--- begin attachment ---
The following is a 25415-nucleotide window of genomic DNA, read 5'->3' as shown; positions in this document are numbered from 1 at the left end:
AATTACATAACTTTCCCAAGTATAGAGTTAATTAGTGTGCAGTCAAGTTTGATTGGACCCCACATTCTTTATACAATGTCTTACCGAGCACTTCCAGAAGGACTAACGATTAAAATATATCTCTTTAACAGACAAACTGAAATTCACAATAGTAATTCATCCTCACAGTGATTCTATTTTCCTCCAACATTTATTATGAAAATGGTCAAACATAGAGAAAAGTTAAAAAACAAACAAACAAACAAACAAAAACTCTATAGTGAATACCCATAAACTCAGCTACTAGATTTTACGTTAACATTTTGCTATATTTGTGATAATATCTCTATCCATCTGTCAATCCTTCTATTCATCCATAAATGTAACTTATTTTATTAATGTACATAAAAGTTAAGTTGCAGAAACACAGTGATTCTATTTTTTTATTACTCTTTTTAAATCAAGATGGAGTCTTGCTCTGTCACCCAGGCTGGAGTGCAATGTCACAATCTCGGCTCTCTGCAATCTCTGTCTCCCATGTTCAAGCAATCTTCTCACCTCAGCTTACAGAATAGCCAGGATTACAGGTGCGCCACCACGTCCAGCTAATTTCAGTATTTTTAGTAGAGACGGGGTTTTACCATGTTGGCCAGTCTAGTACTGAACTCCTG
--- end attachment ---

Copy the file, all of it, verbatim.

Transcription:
The following is a 25415-nucleotide window of genomic DNA, read 5'->3' as shown; positions in this document are numbered from 1 at the left end:
AATTACATAACTTTCCCAAGTATAGAGTTAATTAGTGTGCAGTCAAGTTTGATTGGACCCCACATTCTTTATACAATGTCTTACCGAGCACTTCCAGAAGGACTAACGATTAAAATATATCTCTTTAACAGACAAACTGAAATTCACAATAGTAATTCATCCTCACAGTGATTCTATTTTCCTCCAACATTTATTATGAAAATGGTCAAACATAGAGAAAAGTTAAAAAACAAACAAACAAACAAACAAAAACTCTATAGTGAATACCCATAAACTCAGCTACTAGATTTTACGTTAACATTTTGCTATATTTGTGATAATATCTCTATCCATCTGTCAATCCTTCTATTCATCCATAAATGTAACTTATTTTATTAATGTACATAAAAGTTAAGTTGCAGAAACACAGTGATTCTATTTTTTTATTACTCTTTTTAAATCAAGATGGAGTCTTGCTCTGTCACCCAGGCTGGAGTGCAATGTCACAATCTCGGCTCTCTGCAATCTCTGTCTCCCATGTTCAAGCAATCTTCTCACCTCAGCTTACAGAATAGCCAGGATTACAGGTGCGCCACCACGTCCAGCTAATTTCAGTATTTTTAGTAGAGACGGGGTTTTACCATGTTGGCCAGTCTAGTACTGAACTCCTG